PORTLAND, Maine — Maine’s highest court likely will have the final say on another challenge of the state’s sex offender registry after 16 sex offenders lost their latest effort in Superior Court to be removed from or stay off the list, attorneys for the state and the offenders said Monday.
Late last week, Superior Court Justice Michaela Murphy dismissed a challenge to the sex-offender registry brought by 16 plaintiffs, who are known in the lawsuit as John Doe. Among other things, they argued that the law shouldn’t be applied retroactively to their cases.
The ruling was the latest step in a complicated issue that has been addressed in the courts and the Legislature asking which sex offenders should have to register with the state and how best to balance an individual’s rights with the public’s interest in protecting people, especially children, from sex offenders.
Deputy Attorney General Paul Stern said he would be surprised if the plaintiffs didn’t appeal Murphy’s ruling to the Maine Supreme Judicial Court.
“The legal issues are complex. But I think that’s reflective of the enormous societal issues,” Stern said.
Attorney Walter McKee, who represents one of the plaintiffs, said the primary argument in the case was that Maine’s Sex Offender Registration and Notification Act violated the plaintiffs’ rights by requiring them to register as sex offenders even though the law didn’t exist when they were convicted.
McKee’s client, John Doe XIV, was convicted of gross sexual misconduct in 1983, served less than a year in a county jail and then went on with his life, McKee said. In 2009, he was told he had to register as a sex offender for life. He is on the registry.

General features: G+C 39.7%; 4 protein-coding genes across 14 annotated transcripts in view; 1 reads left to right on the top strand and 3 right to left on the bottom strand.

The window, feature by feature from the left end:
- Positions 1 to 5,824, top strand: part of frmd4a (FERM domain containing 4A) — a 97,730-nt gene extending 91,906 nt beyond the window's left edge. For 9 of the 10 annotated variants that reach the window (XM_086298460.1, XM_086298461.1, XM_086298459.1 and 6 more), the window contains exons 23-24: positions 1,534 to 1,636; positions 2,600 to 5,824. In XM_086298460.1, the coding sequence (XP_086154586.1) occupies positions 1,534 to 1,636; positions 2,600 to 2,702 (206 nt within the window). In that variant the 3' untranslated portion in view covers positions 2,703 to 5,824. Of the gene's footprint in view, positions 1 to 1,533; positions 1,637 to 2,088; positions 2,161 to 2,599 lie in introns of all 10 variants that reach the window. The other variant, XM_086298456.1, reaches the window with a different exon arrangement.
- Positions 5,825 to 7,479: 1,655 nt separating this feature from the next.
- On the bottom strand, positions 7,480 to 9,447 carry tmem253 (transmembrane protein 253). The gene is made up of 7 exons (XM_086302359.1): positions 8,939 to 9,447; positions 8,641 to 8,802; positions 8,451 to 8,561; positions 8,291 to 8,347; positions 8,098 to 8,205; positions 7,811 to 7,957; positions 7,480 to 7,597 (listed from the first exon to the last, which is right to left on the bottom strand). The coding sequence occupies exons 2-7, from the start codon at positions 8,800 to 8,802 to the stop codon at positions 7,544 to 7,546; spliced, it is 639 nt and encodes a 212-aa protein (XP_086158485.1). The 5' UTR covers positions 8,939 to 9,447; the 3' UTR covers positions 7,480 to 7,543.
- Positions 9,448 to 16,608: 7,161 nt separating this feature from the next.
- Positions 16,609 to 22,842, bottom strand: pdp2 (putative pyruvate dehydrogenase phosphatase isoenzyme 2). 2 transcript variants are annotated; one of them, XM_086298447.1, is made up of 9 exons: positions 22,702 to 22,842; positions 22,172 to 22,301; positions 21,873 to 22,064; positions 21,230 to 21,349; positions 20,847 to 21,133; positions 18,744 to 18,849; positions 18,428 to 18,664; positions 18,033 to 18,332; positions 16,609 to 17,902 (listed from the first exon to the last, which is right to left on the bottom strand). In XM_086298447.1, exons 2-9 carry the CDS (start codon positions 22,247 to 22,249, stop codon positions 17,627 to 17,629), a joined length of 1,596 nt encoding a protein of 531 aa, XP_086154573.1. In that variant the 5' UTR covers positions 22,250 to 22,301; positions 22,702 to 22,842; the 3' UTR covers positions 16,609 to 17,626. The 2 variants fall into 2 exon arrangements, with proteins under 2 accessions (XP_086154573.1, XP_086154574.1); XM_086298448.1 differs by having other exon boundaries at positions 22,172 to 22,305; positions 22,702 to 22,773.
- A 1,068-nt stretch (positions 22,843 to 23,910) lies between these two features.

“I think everybody involved in the case is taking some time to go through the extensive detail and analysis in the court’s order,” McKee said of Murphy’s 70-page decision. “Unlike other cases where you can quickly say we’re going to appeal, this one’s going to take a little more time.”
Jim Mitchell, an Augusta lawyer who represents 13 of the 16 plaintiffs, was out of the office Monday and could not be reached for comment.
Maine’s sex offender registry has gone through a number of changes since it was created in 1992. It attracted national attention in 2006 when a 20-year-old Canadian man killed two sex offenders in Maine before killing himself after randomly getting their names from the state’s online registry.
The case before Murphy stemmed from a 2006 court case challenging the law. Over time several dozen John Does joined the case, but a number of them later dropped out after the Legislature amended the law allowing some sex offenders to be removed from the registry if they completed their sentences, committed no additional crimes and met other standards.
Many of the remaining plaintiffs in the lawsuit, however, are not eligible to have their names removed from the registry.
McKee said his client and other plaintiffs would have used a different legal strategy and possibly demanded a jury trial rather than plead guilty if they had known in the 1980s that they would have to register on a public sex offender registry for their crimes.
An appeal might be developed on the premise that sex offenders deserve a chance to have their names removed under Maine’s Declaration of Rights if they can prove they’re rehabilitated and have achieved civic redemption, he said.
“My hope is that if the Declaration of Rights issue can be developed, then the Supreme Court will use that as an opportunity to address the wrong that was committed here,” he said.
The Declaration of Rights argument was raised unsuccessfully in a previous sex offender registry case that reached Maine’s supreme court, said Stern. Congress and state legislatures have agreed that states have the right to create registries to protect the public from sex offenders, he said.
“If a person moved next door who was a sex offender in 1983, wouldn’t you want to know that?”